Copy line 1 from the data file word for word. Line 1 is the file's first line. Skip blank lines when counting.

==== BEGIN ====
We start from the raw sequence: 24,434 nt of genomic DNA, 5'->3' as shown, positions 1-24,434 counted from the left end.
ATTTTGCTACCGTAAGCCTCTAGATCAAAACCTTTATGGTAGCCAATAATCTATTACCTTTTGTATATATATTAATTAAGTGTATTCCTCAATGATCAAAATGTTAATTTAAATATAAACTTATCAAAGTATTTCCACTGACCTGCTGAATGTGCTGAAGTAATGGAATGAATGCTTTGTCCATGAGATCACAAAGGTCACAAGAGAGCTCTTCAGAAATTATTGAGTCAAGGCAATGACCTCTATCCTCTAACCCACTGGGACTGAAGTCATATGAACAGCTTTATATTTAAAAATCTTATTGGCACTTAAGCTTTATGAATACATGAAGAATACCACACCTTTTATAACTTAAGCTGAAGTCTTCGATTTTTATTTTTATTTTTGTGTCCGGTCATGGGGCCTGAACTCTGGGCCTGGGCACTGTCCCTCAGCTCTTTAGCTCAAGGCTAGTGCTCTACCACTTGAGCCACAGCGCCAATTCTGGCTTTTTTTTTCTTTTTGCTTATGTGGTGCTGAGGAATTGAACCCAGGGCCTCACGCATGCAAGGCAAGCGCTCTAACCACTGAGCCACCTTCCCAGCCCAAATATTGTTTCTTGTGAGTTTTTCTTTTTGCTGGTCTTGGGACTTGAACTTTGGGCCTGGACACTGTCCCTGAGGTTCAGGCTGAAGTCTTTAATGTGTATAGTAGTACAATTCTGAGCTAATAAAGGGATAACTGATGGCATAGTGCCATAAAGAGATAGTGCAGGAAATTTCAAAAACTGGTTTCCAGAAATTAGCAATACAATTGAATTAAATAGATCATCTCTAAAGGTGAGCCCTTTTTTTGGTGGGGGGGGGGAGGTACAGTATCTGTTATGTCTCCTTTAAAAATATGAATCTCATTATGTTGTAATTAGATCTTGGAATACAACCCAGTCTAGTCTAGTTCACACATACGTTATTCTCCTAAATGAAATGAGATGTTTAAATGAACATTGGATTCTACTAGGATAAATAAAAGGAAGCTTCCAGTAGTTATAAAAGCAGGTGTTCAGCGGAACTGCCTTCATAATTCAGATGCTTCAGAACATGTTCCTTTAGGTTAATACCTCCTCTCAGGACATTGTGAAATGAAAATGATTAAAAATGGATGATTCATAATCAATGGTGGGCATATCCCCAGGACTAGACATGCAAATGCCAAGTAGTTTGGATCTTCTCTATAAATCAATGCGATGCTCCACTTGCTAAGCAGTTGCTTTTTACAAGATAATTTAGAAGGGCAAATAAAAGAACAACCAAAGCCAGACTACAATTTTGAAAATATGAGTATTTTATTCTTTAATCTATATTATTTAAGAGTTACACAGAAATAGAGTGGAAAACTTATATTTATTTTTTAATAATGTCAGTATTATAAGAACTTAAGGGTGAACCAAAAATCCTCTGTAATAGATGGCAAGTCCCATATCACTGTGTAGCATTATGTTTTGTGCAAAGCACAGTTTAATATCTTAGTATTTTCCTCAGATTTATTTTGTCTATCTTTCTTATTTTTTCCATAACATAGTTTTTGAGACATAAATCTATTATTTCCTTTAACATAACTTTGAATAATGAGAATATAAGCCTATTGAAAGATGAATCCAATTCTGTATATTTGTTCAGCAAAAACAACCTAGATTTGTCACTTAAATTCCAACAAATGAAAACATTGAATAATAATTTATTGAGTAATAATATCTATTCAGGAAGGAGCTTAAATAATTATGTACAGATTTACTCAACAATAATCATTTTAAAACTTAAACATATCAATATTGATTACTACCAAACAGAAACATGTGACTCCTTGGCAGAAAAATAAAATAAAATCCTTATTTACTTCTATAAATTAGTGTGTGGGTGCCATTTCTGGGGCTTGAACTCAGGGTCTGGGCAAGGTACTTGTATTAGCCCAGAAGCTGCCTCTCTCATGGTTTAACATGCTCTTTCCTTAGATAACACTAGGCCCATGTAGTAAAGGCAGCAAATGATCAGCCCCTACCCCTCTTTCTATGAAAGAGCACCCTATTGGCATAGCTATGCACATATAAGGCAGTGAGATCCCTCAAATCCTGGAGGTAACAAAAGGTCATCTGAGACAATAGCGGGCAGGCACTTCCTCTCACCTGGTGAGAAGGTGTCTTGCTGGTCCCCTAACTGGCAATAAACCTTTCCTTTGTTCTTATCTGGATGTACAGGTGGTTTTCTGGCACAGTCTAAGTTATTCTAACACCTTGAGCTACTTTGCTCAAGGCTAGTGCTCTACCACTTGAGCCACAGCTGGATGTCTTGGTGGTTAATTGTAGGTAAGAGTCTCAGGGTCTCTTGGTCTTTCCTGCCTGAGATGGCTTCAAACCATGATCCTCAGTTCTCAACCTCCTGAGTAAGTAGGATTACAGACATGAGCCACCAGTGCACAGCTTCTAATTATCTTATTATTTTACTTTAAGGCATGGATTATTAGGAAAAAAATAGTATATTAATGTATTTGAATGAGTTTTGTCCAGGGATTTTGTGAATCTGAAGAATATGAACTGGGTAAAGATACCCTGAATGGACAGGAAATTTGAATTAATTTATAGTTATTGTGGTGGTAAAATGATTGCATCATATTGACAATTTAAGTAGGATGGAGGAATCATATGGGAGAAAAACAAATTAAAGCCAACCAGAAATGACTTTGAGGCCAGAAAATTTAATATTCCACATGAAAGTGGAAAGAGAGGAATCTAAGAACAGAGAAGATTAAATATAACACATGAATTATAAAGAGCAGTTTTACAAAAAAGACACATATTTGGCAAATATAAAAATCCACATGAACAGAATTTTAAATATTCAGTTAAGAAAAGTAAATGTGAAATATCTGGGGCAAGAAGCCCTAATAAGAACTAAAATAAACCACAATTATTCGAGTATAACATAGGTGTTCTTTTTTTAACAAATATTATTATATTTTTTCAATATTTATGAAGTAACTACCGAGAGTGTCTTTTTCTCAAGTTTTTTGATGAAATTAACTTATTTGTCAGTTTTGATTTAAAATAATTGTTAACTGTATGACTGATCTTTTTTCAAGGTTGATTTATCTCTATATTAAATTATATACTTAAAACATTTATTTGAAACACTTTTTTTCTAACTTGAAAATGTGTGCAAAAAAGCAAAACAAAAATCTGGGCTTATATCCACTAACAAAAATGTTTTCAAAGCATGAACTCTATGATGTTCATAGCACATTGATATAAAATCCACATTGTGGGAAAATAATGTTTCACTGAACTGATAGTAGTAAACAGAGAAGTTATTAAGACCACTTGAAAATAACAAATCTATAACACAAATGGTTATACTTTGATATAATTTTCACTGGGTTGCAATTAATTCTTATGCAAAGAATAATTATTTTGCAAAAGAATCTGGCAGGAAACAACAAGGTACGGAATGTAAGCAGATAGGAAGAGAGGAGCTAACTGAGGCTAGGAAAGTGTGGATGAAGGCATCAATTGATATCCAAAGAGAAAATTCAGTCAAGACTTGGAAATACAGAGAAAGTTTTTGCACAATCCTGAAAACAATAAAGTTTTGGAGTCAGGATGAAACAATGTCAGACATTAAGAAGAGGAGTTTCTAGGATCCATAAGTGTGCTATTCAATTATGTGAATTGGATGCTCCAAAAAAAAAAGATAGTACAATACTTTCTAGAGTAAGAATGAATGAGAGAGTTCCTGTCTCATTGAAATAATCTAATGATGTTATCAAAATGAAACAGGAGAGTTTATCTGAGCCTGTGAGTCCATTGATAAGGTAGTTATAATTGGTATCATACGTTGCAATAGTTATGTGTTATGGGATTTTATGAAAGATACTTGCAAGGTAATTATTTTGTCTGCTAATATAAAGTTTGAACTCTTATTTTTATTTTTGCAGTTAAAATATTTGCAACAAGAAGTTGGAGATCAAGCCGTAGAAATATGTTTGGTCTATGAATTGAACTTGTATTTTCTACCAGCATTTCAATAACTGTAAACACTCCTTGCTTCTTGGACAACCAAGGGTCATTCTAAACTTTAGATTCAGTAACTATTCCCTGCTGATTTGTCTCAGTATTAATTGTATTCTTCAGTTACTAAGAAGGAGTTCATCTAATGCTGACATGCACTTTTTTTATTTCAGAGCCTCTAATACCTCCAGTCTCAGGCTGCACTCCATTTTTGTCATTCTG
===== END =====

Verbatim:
We start from the raw sequence: 24,434 nt of genomic DNA, 5'->3' as shown, positions 1-24,434 counted from the left end.